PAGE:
“With that, in all these years I’ve been training with the local club boys, as the only girl. I still do this day but now with the first-grade boys.”
This development and success have continued throughout her years with Queanbeyan – proving that her breakout 2018 season was not a one-off. But just as her skills continue to persist, so does her passion for the game and the Tigers in particular.
“I instantly clicked with the team,” she said when asked about her time with the Tigers. “They were all so welcoming and so lovely I didn’t feel like that one stranger.”
“They welcomed me under their wing, and they soon realised I was pretty alright at the game and gave me a good run.
“I felt so lucky to be able to play in a weekend competition, so I took this opportunity and gave it my all. It was also a big step in terms of travel, so I wanted to make sure I was getting the most out of my parents' sacrifice of driving me 4 hours before the game then turning around and doing four hours back home.
“Being able to play every weekend, I saw my game and skills and confidence grow as the weeks went on. I was so happy and excited to have the chance to play the sport I loved.”
Keeping with the theme of impressive years, 2019 saw Indi become a South West Junior Youth Girls Premiership Player and her side finished runner-up to the Rising Star Women’s Premiership.
Her standout performances at the club level led her to have a run with the Southern Sports Academy as well as gain an invitation to take part in the Giants Academy.
“It’s been really good to watch it grow,” she replied when questioned about the academy. “Like I started the Giants with its first year of having a girl’s program that mirrored the boys.”
“Over the past couple of years, it’s been good to watch it grow in the sense of more girls in the Riverina playing and seeing the girl’s program have more early development in place.”
“I’ve had heaps of fun with it. Training alongside the boys, going to camps and reuniting with friends I’ve made in previous years that are part of the Canberra and Sydney Giants groups.
“The only thing with the Giants Academy is it’s still growing. So, like we only got trainings, a few camps and then a few games with it but it’s constantly becoming more involved, and more opportunities are arising with it so I’m keen for that.
“Again, I love the professionalism with the academy, you’ll hear the coaches say, this is what they do in AFLW Giants.”
Despite not being the most memorable year for sport, 2020 was a huge year for this exciting prospect. Indi finished the season by being crowned as Queanbeyan’s Players Player, while also finishing runner-up to both the AFL Canberra Rising Star Women’s Best and Fairest and the Queanbeyan Rising Star Women’s Best and Fairest.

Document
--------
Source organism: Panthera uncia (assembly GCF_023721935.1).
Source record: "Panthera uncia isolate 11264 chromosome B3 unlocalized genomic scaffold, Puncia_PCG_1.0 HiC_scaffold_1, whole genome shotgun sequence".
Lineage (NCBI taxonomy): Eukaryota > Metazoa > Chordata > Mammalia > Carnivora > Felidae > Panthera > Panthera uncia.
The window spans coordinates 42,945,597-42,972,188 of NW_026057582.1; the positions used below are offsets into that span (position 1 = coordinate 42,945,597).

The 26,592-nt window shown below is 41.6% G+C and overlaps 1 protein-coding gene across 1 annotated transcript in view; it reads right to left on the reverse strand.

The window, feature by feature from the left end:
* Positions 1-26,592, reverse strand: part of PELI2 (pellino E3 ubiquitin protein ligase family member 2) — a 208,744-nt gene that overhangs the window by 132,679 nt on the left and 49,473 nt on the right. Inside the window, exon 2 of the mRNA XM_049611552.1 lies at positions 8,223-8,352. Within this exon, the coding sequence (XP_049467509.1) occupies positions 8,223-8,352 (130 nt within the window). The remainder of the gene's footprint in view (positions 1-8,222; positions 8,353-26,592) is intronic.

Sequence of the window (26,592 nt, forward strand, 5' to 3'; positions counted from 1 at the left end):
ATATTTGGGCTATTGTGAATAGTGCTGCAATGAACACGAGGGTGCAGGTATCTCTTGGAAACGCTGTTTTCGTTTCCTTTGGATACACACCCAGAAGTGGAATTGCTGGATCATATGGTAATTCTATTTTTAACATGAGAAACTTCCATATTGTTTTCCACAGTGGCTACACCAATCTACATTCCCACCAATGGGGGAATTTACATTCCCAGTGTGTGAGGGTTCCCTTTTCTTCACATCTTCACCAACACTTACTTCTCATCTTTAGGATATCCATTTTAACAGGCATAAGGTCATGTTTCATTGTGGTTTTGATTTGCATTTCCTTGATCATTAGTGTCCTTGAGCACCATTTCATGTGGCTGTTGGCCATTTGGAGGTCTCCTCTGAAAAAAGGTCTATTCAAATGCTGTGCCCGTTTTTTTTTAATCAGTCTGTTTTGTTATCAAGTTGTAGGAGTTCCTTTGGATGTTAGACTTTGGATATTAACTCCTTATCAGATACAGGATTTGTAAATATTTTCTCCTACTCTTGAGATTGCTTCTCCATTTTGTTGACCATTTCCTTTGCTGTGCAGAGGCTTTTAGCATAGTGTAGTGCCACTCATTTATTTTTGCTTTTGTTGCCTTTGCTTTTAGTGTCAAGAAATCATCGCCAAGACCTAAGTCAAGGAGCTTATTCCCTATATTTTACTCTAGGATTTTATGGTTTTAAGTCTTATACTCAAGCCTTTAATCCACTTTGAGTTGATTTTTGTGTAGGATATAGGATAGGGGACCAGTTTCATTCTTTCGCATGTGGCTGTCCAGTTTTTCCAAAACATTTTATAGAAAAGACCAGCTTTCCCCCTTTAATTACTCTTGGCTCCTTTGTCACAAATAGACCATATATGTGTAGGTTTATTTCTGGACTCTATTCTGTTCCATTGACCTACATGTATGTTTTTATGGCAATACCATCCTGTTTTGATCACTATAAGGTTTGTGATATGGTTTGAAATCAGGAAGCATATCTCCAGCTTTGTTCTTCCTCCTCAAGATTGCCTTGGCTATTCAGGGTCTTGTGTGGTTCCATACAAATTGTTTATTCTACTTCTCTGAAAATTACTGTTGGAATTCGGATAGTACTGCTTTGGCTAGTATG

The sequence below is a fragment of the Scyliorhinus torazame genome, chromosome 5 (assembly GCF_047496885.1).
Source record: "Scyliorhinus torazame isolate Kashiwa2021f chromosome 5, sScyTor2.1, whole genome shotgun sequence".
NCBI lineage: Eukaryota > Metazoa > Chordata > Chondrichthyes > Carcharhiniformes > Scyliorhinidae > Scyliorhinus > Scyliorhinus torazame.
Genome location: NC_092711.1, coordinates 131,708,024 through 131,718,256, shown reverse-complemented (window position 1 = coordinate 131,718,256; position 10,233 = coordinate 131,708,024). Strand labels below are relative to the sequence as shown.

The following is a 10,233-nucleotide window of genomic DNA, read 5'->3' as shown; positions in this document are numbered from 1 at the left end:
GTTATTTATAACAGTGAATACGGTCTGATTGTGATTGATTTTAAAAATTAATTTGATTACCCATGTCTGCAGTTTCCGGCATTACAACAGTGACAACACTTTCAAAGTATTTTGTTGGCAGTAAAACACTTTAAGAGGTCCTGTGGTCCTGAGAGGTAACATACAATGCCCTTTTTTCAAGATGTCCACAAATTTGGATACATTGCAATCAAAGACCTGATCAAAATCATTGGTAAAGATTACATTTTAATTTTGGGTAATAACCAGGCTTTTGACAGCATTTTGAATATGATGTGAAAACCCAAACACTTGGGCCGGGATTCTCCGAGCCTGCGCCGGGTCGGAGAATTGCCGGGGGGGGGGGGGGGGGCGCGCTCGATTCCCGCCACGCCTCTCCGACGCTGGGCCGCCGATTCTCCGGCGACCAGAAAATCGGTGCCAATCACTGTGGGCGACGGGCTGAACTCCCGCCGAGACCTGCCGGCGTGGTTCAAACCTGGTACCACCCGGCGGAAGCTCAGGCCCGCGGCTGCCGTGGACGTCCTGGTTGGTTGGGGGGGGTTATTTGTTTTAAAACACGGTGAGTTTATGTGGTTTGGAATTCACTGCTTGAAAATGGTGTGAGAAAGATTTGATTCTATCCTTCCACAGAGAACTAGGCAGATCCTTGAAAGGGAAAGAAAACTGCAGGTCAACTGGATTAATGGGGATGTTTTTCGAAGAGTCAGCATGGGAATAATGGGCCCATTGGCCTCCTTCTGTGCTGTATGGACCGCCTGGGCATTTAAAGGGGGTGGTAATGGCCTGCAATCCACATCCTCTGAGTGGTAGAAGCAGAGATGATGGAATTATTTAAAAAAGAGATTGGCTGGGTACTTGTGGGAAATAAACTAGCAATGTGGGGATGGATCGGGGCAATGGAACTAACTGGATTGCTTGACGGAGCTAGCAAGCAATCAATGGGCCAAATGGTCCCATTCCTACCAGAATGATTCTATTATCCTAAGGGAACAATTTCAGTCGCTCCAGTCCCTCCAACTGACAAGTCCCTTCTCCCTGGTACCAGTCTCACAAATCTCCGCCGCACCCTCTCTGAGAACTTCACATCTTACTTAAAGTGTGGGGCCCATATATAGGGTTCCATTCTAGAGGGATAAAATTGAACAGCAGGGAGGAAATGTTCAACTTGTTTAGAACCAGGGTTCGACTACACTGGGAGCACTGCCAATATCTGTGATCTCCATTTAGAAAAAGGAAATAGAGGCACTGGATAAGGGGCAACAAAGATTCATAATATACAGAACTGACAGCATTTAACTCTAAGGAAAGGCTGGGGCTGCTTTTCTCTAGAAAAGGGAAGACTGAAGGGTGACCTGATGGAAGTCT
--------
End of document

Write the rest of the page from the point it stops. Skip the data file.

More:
2020 also saw Indi take her footy to Victoria as she was invited to play for the Murray Bushrangers in the NAB League Girls competition.
“The Bushies were a step up in terms of a faster game, more skilled players so that was an instant shock,” she said when asked about the Bushrangers. “I too settled into the Bushies easy and well.”
“Everyone again was so inviting and there were a handful of girls from my local area that I knew which made it easier.
“I love my time with the bushies, it gives you a taste of what to expect at the elite level. I love that everyone is there to build each other up, I love that it’s a faster and more well-executed game compared to your weekend footy.
“I have to thank the bushies for my growth in footy. I had a new motivation of wanting to be at my best in bushies so I can get drafted which drove me to train harder, do more work behind the scenes.
“However, I don’t particularly love the 3 hours trip to trainings and then the dreaded 3-hour trip home cramped in a car when the body seizes up.”
Having spent years putting in the hard work to compete in horse riding the long car trips to games and the full weekends of footy were made easier. However, just like the English backpacker in her riding days, there has been great support behind her in her footy.
“My parents,” she replied when asked if there was anyone she’d like to thank. “Because if it wasn’t for them driving all over the countryside I wouldn’t have made all trainings and camps and games to improve my game.”
“And probably the coach of the local boys club because he was essentially my first coach, and he was the one to invite me to train with the boys which improved my skills, fitness and game.”
Having a love for the game that is unquestionable, Indi says that “literally the whole AFLW league” has had an impact on her footy.
“When the AFLW was established that fuelled me to work so much harder so I can hopefully play in it.”
Indi Lehman has already developed rapidly within 4 years of club level footy and, as her history in horse riding has shown us, she has the commitment, patience, and dedication to achieve her goals – meaning that the sky’s the limit for Giants' prospect.
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GWS Giants image kindly supplied and taken by Milli Gentle.